In July 2003, JRJP board members, staff, dancers, and close friends participated in a series of moderated conversations at a planning retreat. The intention was to drill down into what it meant to be members of JRJP and what JRJP needed to do to sustain itself into the future. The outcome of the retreat was the realization of three key points: first, JRJP was a great experience for most, but not all – surprisingly, Billy being the one experiencing the least joy; second, participating in the good things that JRJP had to offer was not associated with a commensurate level of shared responsibility – some, like Billy, had far more to do than others causing him to feel overwhelmed and living a life out of balance; and third, JRJP was heavily dependent on Billy; if he stopped doing what he did JRJP was at grave risk – sustainability was in question. This realization led to several actions including seating an Executive Director so that Billy could focus on being the Artistic Director, expanding the board membership to get more outreach to funders and supporters, defining and strengthening staff positions for distribution of operations among qualified personnel who were adequately paid for their work, and locating a home for JRJP somewhere other than Billy’s condo. These are done. And the level of performance for JRJP reflects this success!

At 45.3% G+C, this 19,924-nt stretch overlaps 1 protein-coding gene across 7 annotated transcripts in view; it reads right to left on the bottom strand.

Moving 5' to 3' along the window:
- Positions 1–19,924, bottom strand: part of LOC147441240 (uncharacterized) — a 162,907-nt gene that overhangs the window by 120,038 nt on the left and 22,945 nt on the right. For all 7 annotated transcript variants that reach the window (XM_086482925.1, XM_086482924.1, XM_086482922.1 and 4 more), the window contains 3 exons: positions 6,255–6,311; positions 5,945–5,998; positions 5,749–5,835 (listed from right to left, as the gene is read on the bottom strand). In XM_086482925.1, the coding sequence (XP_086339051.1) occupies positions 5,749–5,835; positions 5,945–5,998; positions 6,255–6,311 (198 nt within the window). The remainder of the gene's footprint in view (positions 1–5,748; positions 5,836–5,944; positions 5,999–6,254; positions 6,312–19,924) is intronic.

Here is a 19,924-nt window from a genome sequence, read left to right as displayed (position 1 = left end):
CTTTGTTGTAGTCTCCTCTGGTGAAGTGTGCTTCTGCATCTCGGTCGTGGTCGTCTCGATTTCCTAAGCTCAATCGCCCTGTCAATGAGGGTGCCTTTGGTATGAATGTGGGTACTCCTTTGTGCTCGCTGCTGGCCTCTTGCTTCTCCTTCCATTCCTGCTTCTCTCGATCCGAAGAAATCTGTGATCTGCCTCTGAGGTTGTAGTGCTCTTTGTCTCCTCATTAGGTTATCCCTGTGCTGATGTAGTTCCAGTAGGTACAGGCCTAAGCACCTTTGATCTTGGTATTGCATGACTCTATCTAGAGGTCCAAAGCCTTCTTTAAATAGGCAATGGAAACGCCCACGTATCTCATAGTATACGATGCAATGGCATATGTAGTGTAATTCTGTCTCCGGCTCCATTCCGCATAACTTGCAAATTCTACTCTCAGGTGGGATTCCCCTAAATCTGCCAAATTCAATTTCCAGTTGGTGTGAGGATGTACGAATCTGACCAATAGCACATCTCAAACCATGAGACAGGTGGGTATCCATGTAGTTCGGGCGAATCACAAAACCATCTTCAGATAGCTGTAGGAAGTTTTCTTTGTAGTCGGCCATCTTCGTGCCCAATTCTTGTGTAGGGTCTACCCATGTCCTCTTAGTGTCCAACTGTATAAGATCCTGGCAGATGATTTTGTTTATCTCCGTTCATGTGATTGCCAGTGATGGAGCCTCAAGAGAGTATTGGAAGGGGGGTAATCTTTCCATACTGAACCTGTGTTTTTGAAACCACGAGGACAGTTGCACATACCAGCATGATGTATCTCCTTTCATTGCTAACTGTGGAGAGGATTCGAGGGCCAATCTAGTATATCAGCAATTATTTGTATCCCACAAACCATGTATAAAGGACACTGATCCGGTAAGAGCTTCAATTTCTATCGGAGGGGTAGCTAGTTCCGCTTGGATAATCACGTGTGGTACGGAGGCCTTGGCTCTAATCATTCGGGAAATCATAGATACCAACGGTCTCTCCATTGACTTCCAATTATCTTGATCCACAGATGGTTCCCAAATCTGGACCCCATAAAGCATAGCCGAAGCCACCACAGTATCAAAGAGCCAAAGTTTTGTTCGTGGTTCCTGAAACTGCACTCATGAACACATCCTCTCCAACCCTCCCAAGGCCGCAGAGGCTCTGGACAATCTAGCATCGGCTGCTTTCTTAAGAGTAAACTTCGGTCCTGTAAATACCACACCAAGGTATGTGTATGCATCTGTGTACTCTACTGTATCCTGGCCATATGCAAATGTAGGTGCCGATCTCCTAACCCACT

But JRJP is not done. On June 4, 2006 there will be a second retreat. The purpose of this retreat is to make explicit what the company has accomplished, why it was able to do that, how it does what it does, and what that learning means for future activities. While many have experienced the recent changes in JRJP, several are not aware of why those changes happened and their significance for the future. The exercise of participatory democracy as a governing principle rather than hierarchical dictatorship speaks to an effective leadership – followership model. Showing others how to do this through the medium of rhythm, dance, and music is a significant deliverable JRJP can add to its repertoire.

To do this will require touching these past experiences, giving them voice, and building a confidence in moving them forward for others to learn. A different language will need to be developed that recasts what seems to be the same in the eyes of the uninitiated so that they have a very different understanding of what is going on. It is storytelling of the highest order. Between now and the retreat time and energy will be devoted to telling the JRJP story – both what has happened and the dreams for the future. By the time the retreat draws nigh, there will be a lexicon of terms and phrases incorporated into stories of vision and mission and proposals to funders that broaden the sense of what JRJP is up to for the next 5 years. It is a process of bringing the future into the present and giving it voice. JRJP will persist but will not be the same!

Originally posted to New Media Explorer by Steve Bosserman on Monday, December 5, 2005

  1. Susan Fugate, “Kellogg Foundation Initiative Seeks to Catalyze Change at Land-Grant Institutions,” Journal of Extension 34, no. 5 (1996):